What is PABA? PABA is otherwise known as para-aminobenzoic acid or 4-Aminobenzoic acid. It’s not strictly regarded as a vitamin on its own, but its activity closely involves the B complex vitamins. It is typically found in B complex supplements. Food sources of PABA include wholegrain products and organ meats. You can also obtain PABA sunscreen because of its ability to absorb UV rays.
What is PABA Good For?
PABA is needed to manufacture folic acid in the gastrointestinal tract and for the absorption of vitamin B5 pantothenic acid. The effects of PABA help in red blood cell formation, improve connective tissues, and assist in the metabolism of proteins.
PABA Sunscreen Benefits
You can buy PABA sunscreen products to protect against ultra-violet B rays (UVB) and it can also be taken as a supplement to protect your skin from UVB and possible skin cancer.
Some think that PABA supplements can encourage hair growth and restore graying hair to its original color, if graying was caused by stress or nutritional deficiency.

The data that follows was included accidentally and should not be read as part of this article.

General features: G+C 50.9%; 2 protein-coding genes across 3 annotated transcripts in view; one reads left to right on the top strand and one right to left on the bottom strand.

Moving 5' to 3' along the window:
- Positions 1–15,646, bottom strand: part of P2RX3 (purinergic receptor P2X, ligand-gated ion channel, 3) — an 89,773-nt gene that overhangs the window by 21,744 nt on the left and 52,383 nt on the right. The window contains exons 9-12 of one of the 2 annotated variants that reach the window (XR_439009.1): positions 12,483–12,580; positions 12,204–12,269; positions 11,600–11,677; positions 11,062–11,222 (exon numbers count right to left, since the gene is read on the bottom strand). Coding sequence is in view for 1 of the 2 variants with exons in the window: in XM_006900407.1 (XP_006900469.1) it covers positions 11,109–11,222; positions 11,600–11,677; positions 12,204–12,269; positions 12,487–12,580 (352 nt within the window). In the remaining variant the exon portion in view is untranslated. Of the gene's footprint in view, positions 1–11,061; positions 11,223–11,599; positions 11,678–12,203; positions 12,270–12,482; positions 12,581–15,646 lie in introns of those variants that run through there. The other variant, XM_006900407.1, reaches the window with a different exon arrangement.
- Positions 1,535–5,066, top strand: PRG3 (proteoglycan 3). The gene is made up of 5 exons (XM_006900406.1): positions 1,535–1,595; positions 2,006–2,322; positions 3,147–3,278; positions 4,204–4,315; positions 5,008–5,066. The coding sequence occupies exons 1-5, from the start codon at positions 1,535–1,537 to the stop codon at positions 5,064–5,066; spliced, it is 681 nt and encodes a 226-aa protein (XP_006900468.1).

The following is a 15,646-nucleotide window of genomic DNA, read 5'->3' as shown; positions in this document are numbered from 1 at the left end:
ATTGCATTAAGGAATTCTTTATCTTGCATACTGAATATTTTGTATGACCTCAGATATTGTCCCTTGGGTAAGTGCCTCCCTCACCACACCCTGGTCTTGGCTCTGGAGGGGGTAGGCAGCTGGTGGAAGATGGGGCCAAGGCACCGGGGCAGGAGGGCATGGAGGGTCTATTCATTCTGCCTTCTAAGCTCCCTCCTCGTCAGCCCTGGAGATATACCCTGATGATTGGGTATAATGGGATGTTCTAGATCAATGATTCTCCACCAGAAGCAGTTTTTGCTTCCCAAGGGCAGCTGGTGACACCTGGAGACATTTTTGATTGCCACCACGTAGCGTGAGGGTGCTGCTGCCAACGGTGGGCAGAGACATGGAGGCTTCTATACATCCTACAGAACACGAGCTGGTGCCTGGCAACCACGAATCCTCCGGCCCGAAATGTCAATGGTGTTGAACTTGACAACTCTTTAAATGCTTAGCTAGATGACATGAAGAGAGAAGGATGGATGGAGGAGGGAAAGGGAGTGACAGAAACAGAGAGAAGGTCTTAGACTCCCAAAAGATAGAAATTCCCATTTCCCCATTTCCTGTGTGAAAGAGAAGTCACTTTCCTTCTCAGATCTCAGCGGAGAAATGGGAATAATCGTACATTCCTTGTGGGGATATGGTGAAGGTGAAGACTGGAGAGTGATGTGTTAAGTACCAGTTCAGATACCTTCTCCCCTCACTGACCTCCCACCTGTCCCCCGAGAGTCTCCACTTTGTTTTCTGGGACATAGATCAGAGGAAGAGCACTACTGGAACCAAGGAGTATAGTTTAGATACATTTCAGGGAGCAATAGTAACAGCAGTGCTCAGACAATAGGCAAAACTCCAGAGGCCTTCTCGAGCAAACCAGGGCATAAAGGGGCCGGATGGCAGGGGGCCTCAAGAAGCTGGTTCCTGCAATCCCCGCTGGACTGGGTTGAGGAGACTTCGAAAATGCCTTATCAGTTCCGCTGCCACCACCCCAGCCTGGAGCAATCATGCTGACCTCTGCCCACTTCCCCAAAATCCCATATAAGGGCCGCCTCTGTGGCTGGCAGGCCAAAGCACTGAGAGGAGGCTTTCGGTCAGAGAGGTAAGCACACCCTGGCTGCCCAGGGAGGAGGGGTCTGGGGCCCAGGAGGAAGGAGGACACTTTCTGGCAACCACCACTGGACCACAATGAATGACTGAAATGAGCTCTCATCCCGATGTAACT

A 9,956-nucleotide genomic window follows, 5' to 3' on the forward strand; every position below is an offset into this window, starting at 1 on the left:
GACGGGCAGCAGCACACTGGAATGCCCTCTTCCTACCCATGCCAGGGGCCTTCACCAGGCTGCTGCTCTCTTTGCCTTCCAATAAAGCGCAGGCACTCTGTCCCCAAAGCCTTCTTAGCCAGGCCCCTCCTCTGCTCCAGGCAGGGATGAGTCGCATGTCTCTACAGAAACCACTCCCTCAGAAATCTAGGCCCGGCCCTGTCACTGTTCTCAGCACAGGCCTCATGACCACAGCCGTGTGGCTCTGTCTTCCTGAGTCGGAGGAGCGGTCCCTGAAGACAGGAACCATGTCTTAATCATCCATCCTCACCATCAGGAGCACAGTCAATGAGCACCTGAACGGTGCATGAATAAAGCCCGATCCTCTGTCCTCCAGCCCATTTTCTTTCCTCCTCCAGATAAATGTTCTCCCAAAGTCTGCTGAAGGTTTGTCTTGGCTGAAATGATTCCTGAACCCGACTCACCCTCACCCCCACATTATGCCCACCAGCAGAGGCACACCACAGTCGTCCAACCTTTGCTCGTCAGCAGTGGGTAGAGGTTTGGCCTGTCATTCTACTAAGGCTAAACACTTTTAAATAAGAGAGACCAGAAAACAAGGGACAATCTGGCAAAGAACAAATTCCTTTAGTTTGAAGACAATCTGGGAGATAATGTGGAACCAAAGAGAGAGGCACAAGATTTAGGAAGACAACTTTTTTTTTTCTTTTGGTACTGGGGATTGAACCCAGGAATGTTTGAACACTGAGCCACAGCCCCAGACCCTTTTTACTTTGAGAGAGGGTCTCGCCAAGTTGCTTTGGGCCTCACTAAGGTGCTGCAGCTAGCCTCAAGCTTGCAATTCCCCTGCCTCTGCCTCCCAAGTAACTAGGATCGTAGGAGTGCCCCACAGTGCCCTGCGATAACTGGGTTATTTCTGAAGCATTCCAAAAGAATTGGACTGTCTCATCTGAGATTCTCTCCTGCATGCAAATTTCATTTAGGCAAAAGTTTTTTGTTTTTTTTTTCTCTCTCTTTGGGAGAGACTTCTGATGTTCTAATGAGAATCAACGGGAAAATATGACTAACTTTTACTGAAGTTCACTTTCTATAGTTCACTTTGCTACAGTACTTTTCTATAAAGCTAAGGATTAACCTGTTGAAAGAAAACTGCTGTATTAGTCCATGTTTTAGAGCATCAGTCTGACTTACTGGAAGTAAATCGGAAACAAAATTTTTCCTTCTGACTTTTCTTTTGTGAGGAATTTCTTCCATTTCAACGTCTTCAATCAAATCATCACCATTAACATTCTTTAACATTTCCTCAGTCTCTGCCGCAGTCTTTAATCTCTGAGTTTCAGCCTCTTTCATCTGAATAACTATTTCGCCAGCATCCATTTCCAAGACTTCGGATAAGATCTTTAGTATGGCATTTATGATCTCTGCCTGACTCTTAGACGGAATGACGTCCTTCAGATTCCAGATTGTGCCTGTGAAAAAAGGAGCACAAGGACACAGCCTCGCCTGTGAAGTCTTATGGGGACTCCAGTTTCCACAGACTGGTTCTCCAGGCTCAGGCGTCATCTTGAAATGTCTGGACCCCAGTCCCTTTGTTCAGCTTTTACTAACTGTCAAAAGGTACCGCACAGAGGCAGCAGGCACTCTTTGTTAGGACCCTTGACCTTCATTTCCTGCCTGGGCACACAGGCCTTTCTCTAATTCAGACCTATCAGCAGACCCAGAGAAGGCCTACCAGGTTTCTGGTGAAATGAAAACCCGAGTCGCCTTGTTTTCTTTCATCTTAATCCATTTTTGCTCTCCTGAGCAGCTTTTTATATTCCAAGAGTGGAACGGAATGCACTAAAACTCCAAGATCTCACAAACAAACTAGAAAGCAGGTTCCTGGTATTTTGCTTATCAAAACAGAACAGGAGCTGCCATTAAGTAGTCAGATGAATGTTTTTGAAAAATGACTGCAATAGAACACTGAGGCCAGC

PABA can help relieve arthritis and other connective tissue disorders, acts as an anti-inflammatory, and can be helpful for autoimmune disorders.
PABA has a softening effect on the skin and has a long history of helping with vitiligo, a skin pigment disorder. It may also help counter the effects of gluten allergy.
Effects of PABA Deficiency
Factors that may increase PABA deficiency include alcohol consumption, coffee, and long-term use of antibiotics.
The effects of PABA deficiency can lead to depression, irritability and nervousness, fatigue, vitiligo – patchy areas of white skin, eczema, constipation and gastrointestinal problems, and graying of the hair.
PABA Side Effects
There’s no official recommended dietary allowance, but PABA supplements often provide a daily dosage of up to 300mg. It is considered safe and non-toxic, but extreme doses may cause PABA side effects of nausea and vomiting, skin rashes and possibly liver damage.
Food Sources of PABA
Here are examples of where to find animal best food sources of PABA and plant PABA rich foods :
Animal food sources of PABA : Liver and kidneys, brewer’s yeast.
Plant food sources of PABA : Wholegrain products, spinach, mushrooms, unrefined molasses.